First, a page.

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June 2012

The other Metropolis

Welcome sign

Metropolis, Illinois

DC comics declared it the "Hometown of Superman"

Of course, every comic reader knows Supes grew up in Smallville and moved to Metropolis to work as a reporter.  While the comic version of Metropolis features a large urban city, real life Metropolis, Illinois has a population around 6000 people.  DC comics and Illinois legislation declared Metropolis, Illinois Supes hometown.

Still its a fun stop over for anyone taking a road trip near by it.  You can see Superman downtown, stop by the museum, and visit the gift shop.

Supes statue
Or you might even see him on the go-

Supes in action

And it wouldn't be complete if Lois Lane wasn't covering the action-

Lois Lane


World Sauntering Day

Sauntering
Today is World Sauntering* Day.

There are not many hard rules and practices to follow on and some of them are up for debate but below are some cited rules:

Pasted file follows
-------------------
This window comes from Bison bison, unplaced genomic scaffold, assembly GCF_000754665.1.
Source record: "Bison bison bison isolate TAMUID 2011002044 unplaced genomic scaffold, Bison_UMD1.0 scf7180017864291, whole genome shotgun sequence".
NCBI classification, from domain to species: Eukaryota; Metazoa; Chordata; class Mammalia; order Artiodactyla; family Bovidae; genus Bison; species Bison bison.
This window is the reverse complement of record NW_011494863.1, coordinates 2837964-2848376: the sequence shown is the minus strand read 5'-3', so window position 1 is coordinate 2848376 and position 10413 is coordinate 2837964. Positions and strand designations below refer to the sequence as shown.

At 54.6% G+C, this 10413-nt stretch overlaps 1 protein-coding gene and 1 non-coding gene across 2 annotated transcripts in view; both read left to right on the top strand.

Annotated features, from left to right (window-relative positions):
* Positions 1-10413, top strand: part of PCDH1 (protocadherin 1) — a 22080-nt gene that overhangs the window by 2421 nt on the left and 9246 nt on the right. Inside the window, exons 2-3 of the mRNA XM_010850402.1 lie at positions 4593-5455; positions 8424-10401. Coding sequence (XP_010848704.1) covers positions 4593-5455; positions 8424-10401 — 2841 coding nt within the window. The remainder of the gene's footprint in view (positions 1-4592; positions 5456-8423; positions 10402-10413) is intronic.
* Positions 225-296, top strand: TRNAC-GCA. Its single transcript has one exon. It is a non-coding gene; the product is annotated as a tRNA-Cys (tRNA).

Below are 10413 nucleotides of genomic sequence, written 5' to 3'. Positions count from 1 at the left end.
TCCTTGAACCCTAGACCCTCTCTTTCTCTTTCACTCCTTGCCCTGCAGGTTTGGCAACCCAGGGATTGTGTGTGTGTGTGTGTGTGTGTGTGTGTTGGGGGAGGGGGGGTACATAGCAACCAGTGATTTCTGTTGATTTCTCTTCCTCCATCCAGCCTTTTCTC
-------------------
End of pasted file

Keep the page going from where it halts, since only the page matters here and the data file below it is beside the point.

• Wear comfortable clothing.
  • Don't rush.
  • Should be done with a medium-sized dog with one floppy ear and a neckerchief, where available.

*Sauntering is a verb to describe a style of walking; it is not a sashay, prance, trot or lollygag. Simply put, it is to walk slowly preferably with a joyful disposition.


Paducah? I hardly knew ya

Some sites to see in Paducah, Kentucky;

Famous for;

  • being an Atomic City (a uranium enrichment plant)
  • home of the American Quilter's Society
  • home of "the ice cream of the future" - Dippin Dots plant
  • being the home of Chief Paduke

(There's a large wooden statue in the city park that people mistakenly call "Chief Paduke".  It actually a sculpture of Wacinton.) Chief